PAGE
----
"But I do think it was the time between records that really shaped my music, and I feel very fortunate to have gone on these amazing adventures. They also pushed me personally, and that's important to be open to those kinds of things, as an artist who wants people to feel like they know me when they hear me perform. These experiences kind of cracked me open; I felt very vulnerable at sea, and that's an interesting place mentally when you're creating music."
After coming ashore for good, MacKenzie spent most of last January going through all of her iPhone demos, rediscovering new things in recordings she'd made two years before. Then she flew to Dingle in February to reunite with guitarists Griffin and Donogh Hennessy — who both played on The MacKenzie Project — for a week of pre-production before heading into the studio with additional musical friends, like singers Pauline Scanlon and Riona O'Madagain.
"It just really came together, it was a really magical time. Then we recorded most of it in a week, and I ended up staying in Dingle, and we added a few little bits here and there," recalls MacKenzie, who considers the southwest corner of Ireland a second home where a traditional musician can play to their heart's content.
"It's a really amazing town, it's been incredibly inspiring to me. It's full of amazing musicians, and you can play every other night of the week with someone who really inspires you. It's been a good place for me."
Being among so many musicians on the Auld Sod, you might expect that some Irish influence has crept in around the edges of MacKenzie's singing and playing, but listening to Atlantic, you can't deny it still has that strong core of Cape Breton/Scottish roots, combined with other sounds and ideas that she's absorbed in her ongoing journey.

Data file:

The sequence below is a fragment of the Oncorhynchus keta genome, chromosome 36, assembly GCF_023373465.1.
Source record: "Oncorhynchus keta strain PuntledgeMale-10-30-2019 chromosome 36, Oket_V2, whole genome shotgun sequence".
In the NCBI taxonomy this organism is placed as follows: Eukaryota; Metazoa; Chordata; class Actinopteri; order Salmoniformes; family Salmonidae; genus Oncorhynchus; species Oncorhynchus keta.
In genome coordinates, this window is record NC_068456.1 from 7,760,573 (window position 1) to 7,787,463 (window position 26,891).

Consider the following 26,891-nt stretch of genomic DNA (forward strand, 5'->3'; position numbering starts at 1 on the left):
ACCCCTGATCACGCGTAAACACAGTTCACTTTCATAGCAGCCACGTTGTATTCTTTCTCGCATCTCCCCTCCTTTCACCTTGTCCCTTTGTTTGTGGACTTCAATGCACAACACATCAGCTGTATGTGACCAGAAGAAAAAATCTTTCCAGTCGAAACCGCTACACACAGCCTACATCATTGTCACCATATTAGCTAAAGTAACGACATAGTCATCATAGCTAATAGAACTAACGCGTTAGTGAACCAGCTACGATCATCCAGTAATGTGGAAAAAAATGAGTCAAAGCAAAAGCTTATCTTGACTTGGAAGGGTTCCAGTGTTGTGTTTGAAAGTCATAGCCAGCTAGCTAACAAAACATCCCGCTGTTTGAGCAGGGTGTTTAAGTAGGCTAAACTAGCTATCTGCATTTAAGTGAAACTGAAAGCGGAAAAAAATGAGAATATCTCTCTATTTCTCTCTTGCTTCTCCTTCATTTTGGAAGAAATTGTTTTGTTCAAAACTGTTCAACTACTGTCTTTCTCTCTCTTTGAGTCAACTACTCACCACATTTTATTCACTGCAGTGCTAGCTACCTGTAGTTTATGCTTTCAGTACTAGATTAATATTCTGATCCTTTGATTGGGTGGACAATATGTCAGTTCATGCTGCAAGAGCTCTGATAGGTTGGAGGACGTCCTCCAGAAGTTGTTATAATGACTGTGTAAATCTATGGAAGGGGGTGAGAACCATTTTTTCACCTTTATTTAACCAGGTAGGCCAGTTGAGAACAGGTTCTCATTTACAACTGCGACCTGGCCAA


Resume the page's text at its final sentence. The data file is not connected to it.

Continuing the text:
"I don't think my style comes from a lot of pre-meditated thought," she says. "Cape Breton is where I was born, and I couldn't be more proud of being from there and raised in such an amazing, original style of music. It's so respected all over.
"But over the years I've been inspired by so many different things, whether it's my adventures or people I've met or musicians I've heard and played with. I feel pretty open musically to let all that blend into my own style, and the record is all newly composed music, so there's a freedom where it can be anything I want it to be."
After MacKenzie's adventures this week in Halifax, Baddeck and Port Morien, look for her to appear back on the road in November playing with Irish-Canadian singer John McDermott, on an extensive Maritime tour that starts on Nov. 1 at Th'YARC in Yarmouth. Subsequent dates include Liverpool's Astor Theatre on Nov. 2, Mabou's Strathspey Place on Nov. 3, the Highland Arts Centre in Sydney on Nov. 4, Pictou's deCoste Centre on Nov. 5, and the Rebecca Cohn Auditorium in Halifax on Nov. 7, along with dates in New Brunswick and P.E.I.